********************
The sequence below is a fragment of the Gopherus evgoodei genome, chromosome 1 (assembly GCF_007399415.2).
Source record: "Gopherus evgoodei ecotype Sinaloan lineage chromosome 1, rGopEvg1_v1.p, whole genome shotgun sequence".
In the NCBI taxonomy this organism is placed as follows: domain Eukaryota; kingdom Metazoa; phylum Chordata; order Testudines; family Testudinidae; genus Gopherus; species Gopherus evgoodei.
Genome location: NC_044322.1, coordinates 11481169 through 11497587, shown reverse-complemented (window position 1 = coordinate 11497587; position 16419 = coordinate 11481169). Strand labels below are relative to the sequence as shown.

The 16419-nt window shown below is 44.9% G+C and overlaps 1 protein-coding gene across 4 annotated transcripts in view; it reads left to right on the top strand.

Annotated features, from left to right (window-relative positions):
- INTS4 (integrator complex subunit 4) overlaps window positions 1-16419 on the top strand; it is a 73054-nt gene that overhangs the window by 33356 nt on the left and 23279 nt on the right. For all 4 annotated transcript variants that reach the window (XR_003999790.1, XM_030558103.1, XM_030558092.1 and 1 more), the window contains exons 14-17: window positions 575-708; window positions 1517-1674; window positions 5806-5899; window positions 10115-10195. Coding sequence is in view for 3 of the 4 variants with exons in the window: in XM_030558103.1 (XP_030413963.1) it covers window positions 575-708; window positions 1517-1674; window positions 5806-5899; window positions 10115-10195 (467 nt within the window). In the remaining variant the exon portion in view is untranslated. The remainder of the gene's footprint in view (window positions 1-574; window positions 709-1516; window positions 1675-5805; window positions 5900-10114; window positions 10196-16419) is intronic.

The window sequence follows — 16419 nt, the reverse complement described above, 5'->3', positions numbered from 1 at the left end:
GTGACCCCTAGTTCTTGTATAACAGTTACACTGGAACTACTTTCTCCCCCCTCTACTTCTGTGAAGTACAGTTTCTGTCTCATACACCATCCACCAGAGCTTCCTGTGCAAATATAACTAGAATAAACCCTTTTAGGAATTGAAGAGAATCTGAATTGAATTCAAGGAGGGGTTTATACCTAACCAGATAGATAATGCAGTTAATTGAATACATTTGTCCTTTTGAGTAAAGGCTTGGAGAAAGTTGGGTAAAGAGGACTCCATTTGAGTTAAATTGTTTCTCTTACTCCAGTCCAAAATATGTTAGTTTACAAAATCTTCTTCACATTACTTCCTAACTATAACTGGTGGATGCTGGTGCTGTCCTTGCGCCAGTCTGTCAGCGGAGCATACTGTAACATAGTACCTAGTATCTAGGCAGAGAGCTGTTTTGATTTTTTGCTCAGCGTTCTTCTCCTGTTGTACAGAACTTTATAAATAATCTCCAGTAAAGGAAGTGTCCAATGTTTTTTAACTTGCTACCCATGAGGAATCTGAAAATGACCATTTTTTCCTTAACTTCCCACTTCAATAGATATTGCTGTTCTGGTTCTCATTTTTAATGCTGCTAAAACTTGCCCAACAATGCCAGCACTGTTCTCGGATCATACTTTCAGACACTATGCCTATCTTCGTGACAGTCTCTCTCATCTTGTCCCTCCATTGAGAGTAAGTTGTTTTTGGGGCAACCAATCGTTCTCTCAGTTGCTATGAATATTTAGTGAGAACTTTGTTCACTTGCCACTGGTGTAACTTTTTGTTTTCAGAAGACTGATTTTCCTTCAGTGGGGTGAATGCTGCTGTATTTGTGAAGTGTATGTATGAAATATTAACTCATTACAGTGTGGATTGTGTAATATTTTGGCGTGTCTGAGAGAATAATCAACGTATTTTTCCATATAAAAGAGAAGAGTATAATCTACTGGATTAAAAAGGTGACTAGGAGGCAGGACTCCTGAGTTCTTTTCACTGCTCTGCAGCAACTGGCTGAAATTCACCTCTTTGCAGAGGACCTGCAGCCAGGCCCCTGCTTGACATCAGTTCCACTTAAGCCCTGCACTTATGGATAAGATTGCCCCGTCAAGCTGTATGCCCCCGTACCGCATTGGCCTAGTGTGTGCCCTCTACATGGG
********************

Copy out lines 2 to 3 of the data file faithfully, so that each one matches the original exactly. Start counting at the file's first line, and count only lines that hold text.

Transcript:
Source record: "Gopherus evgoodei ecotype Sinaloan lineage chromosome 1, rGopEvg1_v1.p, whole genome shotgun sequence".
In the NCBI taxonomy this organism is placed as follows: domain Eukaryota; kingdom Metazoa; phylum Chordata; order Testudines; family Testudinidae; genus Gopherus; species Gopherus evgoodei.